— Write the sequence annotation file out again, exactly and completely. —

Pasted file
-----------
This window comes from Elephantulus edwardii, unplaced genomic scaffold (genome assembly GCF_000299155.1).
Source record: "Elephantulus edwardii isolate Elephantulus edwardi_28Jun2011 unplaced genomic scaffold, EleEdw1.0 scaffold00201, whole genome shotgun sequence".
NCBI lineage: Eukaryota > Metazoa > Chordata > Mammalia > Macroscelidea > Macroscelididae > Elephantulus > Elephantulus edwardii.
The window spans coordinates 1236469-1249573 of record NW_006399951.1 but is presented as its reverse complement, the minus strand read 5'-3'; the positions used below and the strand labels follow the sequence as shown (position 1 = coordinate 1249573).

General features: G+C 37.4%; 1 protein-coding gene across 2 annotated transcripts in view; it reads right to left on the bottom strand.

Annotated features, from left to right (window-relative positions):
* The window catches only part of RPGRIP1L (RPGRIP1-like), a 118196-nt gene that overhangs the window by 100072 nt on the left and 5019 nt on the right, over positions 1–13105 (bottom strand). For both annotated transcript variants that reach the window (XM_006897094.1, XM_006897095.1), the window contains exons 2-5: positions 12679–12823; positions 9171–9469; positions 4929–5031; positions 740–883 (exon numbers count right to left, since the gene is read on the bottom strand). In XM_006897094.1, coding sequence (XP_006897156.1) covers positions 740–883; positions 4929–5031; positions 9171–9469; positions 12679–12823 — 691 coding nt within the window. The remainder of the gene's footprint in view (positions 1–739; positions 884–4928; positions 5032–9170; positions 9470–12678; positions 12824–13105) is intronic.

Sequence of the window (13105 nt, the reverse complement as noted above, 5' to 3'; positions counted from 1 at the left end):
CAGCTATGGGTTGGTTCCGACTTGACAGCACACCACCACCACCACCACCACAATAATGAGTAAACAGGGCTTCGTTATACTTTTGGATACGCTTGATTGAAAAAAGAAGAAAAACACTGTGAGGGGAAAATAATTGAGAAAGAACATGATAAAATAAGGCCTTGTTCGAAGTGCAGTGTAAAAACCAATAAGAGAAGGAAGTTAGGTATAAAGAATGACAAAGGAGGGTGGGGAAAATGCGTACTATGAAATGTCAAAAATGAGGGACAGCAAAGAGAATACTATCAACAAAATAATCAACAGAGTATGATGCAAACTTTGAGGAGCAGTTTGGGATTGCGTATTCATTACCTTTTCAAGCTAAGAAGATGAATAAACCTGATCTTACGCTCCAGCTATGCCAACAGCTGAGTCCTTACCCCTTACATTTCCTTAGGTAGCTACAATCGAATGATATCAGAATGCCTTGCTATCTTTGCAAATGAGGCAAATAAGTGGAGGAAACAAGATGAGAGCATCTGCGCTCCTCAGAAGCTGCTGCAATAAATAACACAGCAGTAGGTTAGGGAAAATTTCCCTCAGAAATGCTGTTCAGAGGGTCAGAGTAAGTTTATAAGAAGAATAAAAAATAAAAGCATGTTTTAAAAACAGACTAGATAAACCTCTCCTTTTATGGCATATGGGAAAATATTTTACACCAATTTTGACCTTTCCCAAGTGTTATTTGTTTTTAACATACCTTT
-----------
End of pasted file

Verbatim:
This window comes from Elephantulus edwardii, unplaced genomic scaffold (genome assembly GCF_000299155.1).
Source record: "Elephantulus edwardii isolate Elephantulus edwardi_28Jun2011 unplaced genomic scaffold, EleEdw1.0 scaffold00201, whole genome shotgun sequence".
NCBI lineage: Eukaryota > Metazoa > Chordata > Mammalia > Macroscelidea > Macroscelididae > Elephantulus > Elephantulus edwardii.
The window spans coordinates 1236469-1249573 of record NW_006399951.1 but is presented as its reverse complement, the minus strand read 5'-3'; the positions used below and the strand labels follow the sequence as shown (position 1 = coordinate 1249573).

General features: G+C 37.4%; 1 protein-coding gene across 2 annotated transcripts in view; it reads right to left on the bottom strand.

Annotated features, from left to right (window-relative positions):
* The window catches only part of RPGRIP1L (RPGRIP1-like), a 118196-nt gene that overhangs the window by 100072 nt on the left and 5019 nt on the right, over positions 1–13105 (bottom strand). For both annotated transcript variants that reach the window (XM_006897094.1, XM_006897095.1), the window contains exons 2-5: positions 12679–12823; positions 9171–9469; positions 4929–5031; positions 740–883 (exon numbers count right to left, since the gene is read on the bottom strand). In XM_006897094.1, coding sequence (XP_006897156.1) covers positions 740–883; positions 4929–5031; positions 9171–9469; positions 12679–12823 — 691 coding nt within the window. The remainder of the gene's footprint in view (positions 1–739; positions 884–4928; positions 5032–9170; positions 9470–12678; positions 12824–13105) is intronic.

Sequence of the window (13105 nt, the reverse complement as noted above, 5' to 3'; positions counted from 1 at the left end):
CAGCTATGGGTTGGTTCCGACTTGACAGCACACCACCACCACCACCACCACAATAATGAGTAAACAGGGCTTCGTTATACTTTTGGATACGCTTGATTGAAAAAAGAAGAAAAACACTGTGAGGGGAAAATAATTGAGAAAGAACATGATAAAATAAGGCCTTGTTCGAAGTGCAGTGTAAAAACCAATAAGAGAAGGAAGTTAGGTATAAAGAATGACAAAGGAGGGTGGGGAAAATGCGTACTATGAAATGTCAAAAATGAGGGACAGCAAAGAGAATACTATCAACAAAATAATCAACAGAGTATGATGCAAACTTTGAGGAGCAGTTTGGGATTGCGTATTCATTACCTTTTCAAGCTAAGAAGATGAATAAACCTGATCTTACGCTCCAGCTATGCCAACAGCTGAGTCCTTACCCCTTACATTTCCTTAGGTAGCTACAATCGAATGATATCAGAATGCCTTGCTATCTTTGCAAATGAGGCAAATAAGTGGAGGAAACAAGATGAGAGCATCTGCGCTCCTCAGAAGCTGCTGCAATAAATAACACAGCAGTAGGTTAGGGAAAATTTCCCTCAGAAATGCTGTTCAGAGGGTCAGAGTAAGTTTATAAGAAGAATAAAAAATAAAAGCATGTTTTAAAAACAGACTAGATAAACCTCTCCTTTTATGGCATATGGGAAAATATTTTACACCAATTTTGACCTTTCCCAAGTGTTATTTGTTTTTAACATACCTTT